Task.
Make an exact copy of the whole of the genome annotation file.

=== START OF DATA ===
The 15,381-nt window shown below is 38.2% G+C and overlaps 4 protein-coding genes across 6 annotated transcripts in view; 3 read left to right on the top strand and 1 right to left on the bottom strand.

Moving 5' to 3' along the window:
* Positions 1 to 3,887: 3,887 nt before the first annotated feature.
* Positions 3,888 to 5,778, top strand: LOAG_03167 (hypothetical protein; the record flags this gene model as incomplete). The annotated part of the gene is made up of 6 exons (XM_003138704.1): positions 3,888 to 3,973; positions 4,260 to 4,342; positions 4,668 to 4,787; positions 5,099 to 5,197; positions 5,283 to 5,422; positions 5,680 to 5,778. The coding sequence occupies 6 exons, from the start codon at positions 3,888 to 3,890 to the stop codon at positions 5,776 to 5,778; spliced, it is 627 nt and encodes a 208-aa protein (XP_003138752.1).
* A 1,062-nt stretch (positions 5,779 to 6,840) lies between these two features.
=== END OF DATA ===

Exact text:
The 15,381-nt window shown below is 38.2% G+C and overlaps 4 protein-coding genes across 6 annotated transcripts in view; 3 read left to right on the top strand and 1 right to left on the bottom strand.

Moving 5' to 3' along the window:
* Positions 1 to 3,887: 3,887 nt before the first annotated feature.
* Positions 3,888 to 5,778, top strand: LOAG_03167 (hypothetical protein; the record flags this gene model as incomplete). The annotated part of the gene is made up of 6 exons (XM_003138704.1): positions 3,888 to 3,973; positions 4,260 to 4,342; positions 4,668 to 4,787; positions 5,099 to 5,197; positions 5,283 to 5,422; positions 5,680 to 5,778. The coding sequence occupies 6 exons, from the start codon at positions 3,888 to 3,890 to the stop codon at positions 5,776 to 5,778; spliced, it is 627 nt and encodes a 208-aa protein (XP_003138752.1).
* A 1,062-nt stretch (positions 5,779 to 6,840) lies between these two features.